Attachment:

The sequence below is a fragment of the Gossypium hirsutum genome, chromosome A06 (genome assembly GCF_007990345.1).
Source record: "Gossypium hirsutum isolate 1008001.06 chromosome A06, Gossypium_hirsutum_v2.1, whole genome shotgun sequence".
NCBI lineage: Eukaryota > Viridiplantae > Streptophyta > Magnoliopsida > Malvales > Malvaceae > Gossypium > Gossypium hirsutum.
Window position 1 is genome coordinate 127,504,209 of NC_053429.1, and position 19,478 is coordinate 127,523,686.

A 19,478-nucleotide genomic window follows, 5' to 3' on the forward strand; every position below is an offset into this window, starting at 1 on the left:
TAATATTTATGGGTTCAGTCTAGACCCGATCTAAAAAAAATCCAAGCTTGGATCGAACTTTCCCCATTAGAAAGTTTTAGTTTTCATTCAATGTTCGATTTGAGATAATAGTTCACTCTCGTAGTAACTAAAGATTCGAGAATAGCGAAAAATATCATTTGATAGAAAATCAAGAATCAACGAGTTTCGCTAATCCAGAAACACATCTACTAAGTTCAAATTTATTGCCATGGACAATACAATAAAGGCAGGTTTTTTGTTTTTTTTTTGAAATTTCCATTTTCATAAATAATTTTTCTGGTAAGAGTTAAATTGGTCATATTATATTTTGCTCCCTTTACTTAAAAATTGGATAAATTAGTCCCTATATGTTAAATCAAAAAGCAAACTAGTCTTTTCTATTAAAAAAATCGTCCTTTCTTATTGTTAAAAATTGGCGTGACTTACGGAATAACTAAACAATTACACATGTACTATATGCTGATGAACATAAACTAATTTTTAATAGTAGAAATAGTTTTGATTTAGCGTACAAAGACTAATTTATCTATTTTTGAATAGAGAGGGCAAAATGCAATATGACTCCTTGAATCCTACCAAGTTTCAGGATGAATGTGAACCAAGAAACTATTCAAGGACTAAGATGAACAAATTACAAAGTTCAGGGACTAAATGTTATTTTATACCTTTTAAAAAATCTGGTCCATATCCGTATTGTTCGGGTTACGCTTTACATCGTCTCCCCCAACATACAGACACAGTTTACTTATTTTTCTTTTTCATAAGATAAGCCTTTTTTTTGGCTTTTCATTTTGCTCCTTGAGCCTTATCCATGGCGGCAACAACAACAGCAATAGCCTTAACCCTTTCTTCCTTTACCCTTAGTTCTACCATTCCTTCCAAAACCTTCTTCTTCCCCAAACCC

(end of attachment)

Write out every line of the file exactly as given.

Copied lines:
The sequence below is a fragment of the Gossypium hirsutum genome, chromosome A06 (genome assembly GCF_007990345.1).
Source record: "Gossypium hirsutum isolate 1008001.06 chromosome A06, Gossypium_hirsutum_v2.1, whole genome shotgun sequence".
NCBI lineage: Eukaryota > Viridiplantae > Streptophyta > Magnoliopsida > Malvales > Malvaceae > Gossypium > Gossypium hirsutum.
Window position 1 is genome coordinate 127,504,209 of NC_053429.1, and position 19,478 is coordinate 127,523,686.

A 19,478-nucleotide genomic window follows, 5' to 3' on the forward strand; every position below is an offset into this window, starting at 1 on the left:
TAATATTTATGGGTTCAGTCTAGACCCGATCTAAAAAAAATCCAAGCTTGGATCGAACTTTCCCCATTAGAAAGTTTTAGTTTTCATTCAATGTTCGATTTGAGATAATAGTTCACTCTCGTAGTAACTAAAGATTCGAGAATAGCGAAAAATATCATTTGATAGAAAATCAAGAATCAACGAGTTTCGCTAATCCAGAAACACATCTACTAAGTTCAAATTTATTGCCATGGACAATACAATAAAGGCAGGTTTTTTGTTTTTTTTTTGAAATTTCCATTTTCATAAATAATTTTTCTGGTAAGAGTTAAATTGGTCATATTATATTTTGCTCCCTTTACTTAAAAATTGGATAAATTAGTCCCTATATGTTAAATCAAAAAGCAAACTAGTCTTTTCTATTAAAAAAATCGTCCTTTCTTATTGTTAAAAATTGGCGTGACTTACGGAATAACTAAACAATTACACATGTACTATATGCTGATGAACATAAACTAATTTTTAATAGTAGAAATAGTTTTGATTTAGCGTACAAAGACTAATTTATCTATTTTTGAATAGAGAGGGCAAAATGCAATATGACTCCTTGAATCCTACCAAGTTTCAGGATGAATGTGAACCAAGAAACTATTCAAGGACTAAGATGAACAAATTACAAAGTTCAGGGACTAAATGTTATTTTATACCTTTTAAAAAATCTGGTCCATATCCGTATTGTTCGGGTTACGCTTTACATCGTCTCCCCCAACATACAGACACAGTTTACTTATTTTTCTTTTTCATAAGATAAGCCTTTTTTTTGGCTTTTCATTTTGCTCCTTGAGCCTTATCCATGGCGGCAACAACAACAGCAATAGCCTTAACCCTTTCTTCCTTTACCCTTAGTTCTACCATTCCTTCCAAAACCTTCTTCTTCCCCAAACCC